“Revolution” starts out with keys, drums, and guitars playing a staccato, four note theme, which leads to the vocal chorus. Chiara enters and then she and the chorus pass the word “Revolution,” back and forth before Marco takes up the vocals. The female vocals are, at times, at her upper range. Halfway through, the song, thanks to the violin, playing over a soft, drum part, takes on a Middle East sound. Chiara follows this up with perhaps her sweetest, most melodic lyrics on the album. The next time she sings, there is a harder edge to her voice. The song comes full circle with the ending similar to the opening. “Change the Rhyme” can be classified as a ballad/anthem as it has characteristics of both. The opening is rock like with the traditional rock beat under the guitar and violin. This gives way to the acoustic guitar accompanying soft, emotional vocals by Chiara. A piano joins in, taking over for the guitar. The beat returns to rock as her voice is stronger. The next part has the instruments, except for the drums, playing a staccato ostinato on the offbeat. She returns to the sweet vocals, and this leads to Marco’s entrance in the song. The interlude is a solo violin accompanied by the piano. Then Chiara returns with the strong vocals and a soft piano ends the song.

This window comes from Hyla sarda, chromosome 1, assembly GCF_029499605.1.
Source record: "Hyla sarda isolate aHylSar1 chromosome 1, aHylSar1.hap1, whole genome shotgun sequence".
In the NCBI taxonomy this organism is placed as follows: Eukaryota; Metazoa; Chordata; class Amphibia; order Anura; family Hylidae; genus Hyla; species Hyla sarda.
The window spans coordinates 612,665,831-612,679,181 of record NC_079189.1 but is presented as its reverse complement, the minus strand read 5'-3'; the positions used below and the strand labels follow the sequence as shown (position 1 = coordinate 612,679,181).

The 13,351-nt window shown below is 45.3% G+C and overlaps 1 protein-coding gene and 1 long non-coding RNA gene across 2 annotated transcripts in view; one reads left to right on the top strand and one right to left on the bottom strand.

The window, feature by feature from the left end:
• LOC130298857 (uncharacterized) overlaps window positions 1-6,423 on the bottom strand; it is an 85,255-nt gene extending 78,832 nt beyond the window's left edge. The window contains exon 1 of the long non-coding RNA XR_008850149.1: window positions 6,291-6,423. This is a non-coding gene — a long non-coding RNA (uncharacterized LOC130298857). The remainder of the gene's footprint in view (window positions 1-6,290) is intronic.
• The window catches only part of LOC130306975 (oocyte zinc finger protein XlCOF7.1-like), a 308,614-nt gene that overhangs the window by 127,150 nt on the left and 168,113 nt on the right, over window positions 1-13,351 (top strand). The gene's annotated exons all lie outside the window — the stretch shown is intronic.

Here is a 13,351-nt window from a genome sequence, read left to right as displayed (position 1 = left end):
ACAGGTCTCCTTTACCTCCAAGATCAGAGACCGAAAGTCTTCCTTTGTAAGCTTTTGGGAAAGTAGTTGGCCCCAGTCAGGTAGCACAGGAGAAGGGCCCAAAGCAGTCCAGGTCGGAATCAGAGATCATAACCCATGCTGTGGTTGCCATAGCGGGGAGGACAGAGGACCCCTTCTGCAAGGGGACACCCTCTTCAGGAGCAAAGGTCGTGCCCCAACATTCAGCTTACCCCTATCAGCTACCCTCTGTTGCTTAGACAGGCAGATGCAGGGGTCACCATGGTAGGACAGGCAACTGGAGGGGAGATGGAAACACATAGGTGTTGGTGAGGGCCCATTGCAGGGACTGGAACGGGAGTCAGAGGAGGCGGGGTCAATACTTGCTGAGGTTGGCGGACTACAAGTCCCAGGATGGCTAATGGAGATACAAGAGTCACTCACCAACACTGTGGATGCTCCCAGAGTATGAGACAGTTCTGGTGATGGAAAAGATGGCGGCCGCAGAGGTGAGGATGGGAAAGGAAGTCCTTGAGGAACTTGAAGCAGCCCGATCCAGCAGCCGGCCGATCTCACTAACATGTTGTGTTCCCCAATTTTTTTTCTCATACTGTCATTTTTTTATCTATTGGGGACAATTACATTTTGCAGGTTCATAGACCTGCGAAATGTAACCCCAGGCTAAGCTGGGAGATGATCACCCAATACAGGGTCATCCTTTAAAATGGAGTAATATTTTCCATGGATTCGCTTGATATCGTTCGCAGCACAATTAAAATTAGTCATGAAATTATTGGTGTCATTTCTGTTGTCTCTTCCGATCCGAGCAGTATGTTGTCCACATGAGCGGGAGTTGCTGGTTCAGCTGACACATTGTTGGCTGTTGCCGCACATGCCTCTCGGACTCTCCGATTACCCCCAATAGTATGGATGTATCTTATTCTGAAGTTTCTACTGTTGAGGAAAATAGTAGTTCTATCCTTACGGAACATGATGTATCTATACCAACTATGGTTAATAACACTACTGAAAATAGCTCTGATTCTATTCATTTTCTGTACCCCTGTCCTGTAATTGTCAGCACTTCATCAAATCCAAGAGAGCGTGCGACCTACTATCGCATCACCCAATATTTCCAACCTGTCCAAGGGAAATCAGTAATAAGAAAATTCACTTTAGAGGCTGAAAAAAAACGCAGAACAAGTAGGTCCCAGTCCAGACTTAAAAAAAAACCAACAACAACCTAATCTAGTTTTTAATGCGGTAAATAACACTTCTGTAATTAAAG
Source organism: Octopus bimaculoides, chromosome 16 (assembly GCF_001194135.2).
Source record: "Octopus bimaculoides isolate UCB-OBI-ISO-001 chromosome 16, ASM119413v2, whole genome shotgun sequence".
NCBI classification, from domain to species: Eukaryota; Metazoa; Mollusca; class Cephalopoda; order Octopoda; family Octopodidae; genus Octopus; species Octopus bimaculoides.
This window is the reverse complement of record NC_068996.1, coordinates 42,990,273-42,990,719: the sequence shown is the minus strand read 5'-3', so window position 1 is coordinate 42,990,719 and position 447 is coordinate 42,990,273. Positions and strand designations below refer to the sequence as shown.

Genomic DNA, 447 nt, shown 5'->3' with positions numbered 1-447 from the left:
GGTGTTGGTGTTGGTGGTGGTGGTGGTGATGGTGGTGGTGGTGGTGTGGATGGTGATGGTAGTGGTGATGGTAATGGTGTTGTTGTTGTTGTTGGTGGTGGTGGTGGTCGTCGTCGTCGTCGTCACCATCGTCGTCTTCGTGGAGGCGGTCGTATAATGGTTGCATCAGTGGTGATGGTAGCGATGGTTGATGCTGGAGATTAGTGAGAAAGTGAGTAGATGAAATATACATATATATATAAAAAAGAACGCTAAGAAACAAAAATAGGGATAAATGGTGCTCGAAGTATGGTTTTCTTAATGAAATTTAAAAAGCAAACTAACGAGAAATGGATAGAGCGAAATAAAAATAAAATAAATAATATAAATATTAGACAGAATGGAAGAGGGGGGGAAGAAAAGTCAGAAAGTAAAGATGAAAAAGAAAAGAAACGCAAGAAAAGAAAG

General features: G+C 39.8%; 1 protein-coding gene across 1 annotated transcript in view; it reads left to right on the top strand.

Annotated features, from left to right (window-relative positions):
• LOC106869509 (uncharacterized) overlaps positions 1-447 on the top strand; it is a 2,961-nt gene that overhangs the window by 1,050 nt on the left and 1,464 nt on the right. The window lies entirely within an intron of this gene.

The song that almost made my favorite is “Advice From A Caterpillar.” This song pays homage to the Alice in Wonderland story. It opens with the violin and keys over a steady drum beat. Next, it takes on a symphonic metal song with a driving drum beat. The female vocals are rather melodic, straightforward, as the story is told. Underneath is a traditional drum beat. In the chorus, her voice becomes stronger and she rises toward her upper range. A piano interlude leads into an extended fugue like dream sequence between Chiara and Marco. This is interrupted by the violin playing ascending and descending patterns over the beat. The male vocalist enters with scream-like lyrics. A change of pace is introduced with a bell ostinato. Against this is a vocal chorus singing “lahs.” After a short pause, we have a jazz feel to the song with an extended saxophone solo over the piano and bass. The bass has some nice short riffs in this section. The driving metal returns before the female vocalist enters again. She then whispers some lyrics over the piano. Distorted guitars take over and Marco enters again. Chiara returns with super strong vocals before the song dies out.